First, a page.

Wednesday, June 27, 2012

Social Justice and the Dignity of the Poor

In The Filipino Search for Meaning (1974), Fr. Vitaliano Gorospe, S.J., poses this fundamental point of inquiry: "How many Filipinos are really free to take into their own hands their own development and destiny and achieve by their own efforts the full human life to which they aspire?" (p.427) This question above is crucial in the issue of social justice. The ideal of social justice, as a matter of principle, is "based on the dignity of the human person", and incontrovertibly, includes "the relationship of the person to the material world and to the socio-economic structures of society." (p.438)

Friday, May 18, 2012

The Myth of Philippine Democracy

The Philippines as a nation is soaked in the blood of poor martyrs whose dream of a free country has been rendered almost impossible by a systemic disease. We do not even have a real representative form of government. The requisites of a democratic society – free and fair elections, civil liberties and respect for human and economic rights, are not enjoyed by the poor who constitute the majority in Philippine society. Three hundred years of domination has put the country into the brink of near death, unable to find its identity, its future destroyed by the remnants of the past.

Tuesday, April 26, 2011

What is Human Development?

(Conference Paper, PHAVISMINDA Conference, Ilo-ilo City, 2011)

In this paper, I will argue that while the democratic rights and entitlements of people are important, it matters how people are really able to fully use them, and how they use them depends on their sense of self-worth. The basic point is that to make democracy work, it must be stressed that democratic procedures alone do not guarantee the creation of a just or well-ordered society. In this sense, I will explain the important distinction between procedural and substantive democracy. If democracy is meant to serve the moral ends of society, then it must benefit ordinary people. Human development begins with the kind of choices people make and these choices are a reflection of the substantive freedoms people have and enjoy. Democratic institutions need to be repaired and strengthened, but this requires more than the improvement of constitutional provisions. The value of true democracy then depends on how people value their dignity as human beings.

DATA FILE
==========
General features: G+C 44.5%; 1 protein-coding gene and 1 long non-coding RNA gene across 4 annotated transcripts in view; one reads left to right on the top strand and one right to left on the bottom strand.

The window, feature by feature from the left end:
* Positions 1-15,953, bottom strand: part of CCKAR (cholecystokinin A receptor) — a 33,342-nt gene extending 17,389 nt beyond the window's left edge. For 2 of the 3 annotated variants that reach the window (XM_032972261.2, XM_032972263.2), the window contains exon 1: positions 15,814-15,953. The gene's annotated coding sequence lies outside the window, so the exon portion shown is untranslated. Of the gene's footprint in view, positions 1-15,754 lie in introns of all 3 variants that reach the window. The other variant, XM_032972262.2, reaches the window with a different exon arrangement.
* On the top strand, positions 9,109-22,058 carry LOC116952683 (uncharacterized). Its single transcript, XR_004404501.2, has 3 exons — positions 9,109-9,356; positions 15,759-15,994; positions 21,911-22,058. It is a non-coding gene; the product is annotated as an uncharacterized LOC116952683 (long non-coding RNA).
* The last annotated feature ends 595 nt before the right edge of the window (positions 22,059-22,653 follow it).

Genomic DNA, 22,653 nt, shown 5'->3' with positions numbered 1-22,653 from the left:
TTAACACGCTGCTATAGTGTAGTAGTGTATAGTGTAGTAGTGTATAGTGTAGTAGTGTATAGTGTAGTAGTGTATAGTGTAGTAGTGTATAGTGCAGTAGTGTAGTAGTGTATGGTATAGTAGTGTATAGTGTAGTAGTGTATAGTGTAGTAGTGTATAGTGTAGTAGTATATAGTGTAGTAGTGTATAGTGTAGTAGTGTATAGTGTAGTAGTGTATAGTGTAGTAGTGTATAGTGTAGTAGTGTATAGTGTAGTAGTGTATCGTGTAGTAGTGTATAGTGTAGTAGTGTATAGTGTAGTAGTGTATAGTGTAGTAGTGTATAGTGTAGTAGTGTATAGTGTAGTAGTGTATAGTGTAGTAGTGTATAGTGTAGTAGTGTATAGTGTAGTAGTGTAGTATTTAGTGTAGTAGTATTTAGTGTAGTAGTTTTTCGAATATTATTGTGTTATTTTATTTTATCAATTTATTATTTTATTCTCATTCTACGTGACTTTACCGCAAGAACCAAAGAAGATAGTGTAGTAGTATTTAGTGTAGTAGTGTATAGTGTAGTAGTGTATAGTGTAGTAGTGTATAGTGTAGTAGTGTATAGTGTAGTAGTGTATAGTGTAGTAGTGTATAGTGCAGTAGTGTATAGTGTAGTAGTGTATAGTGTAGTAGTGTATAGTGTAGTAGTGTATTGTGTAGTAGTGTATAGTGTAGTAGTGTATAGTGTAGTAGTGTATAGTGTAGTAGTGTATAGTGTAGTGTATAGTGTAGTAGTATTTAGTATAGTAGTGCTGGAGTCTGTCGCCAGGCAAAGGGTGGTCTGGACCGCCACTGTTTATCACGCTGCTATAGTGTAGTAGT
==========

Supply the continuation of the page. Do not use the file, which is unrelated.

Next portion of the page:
Sunday, February 6, 2011

Human Rights and Moral Education

(Conference Paper, PHAVISMINDA Conference, Tangub City, 2009)

What is moral education? This is the unpleasant question that I will examine in this paper. My intention is to bring into the open the root cause of all the evil pervading Philippine society. This paper puts into contrast, anxious of its possible failure, but hopeful of its potential, the humanist and the communitarian traditions that have inspired the search for the Filipino spirit. In terms of method, I will use Western philosophers and Filipino thinkers, hoping that the end result would enable us to play with the response to the question, and provide an opening to the window that leads us forth to the many possibilities of social change.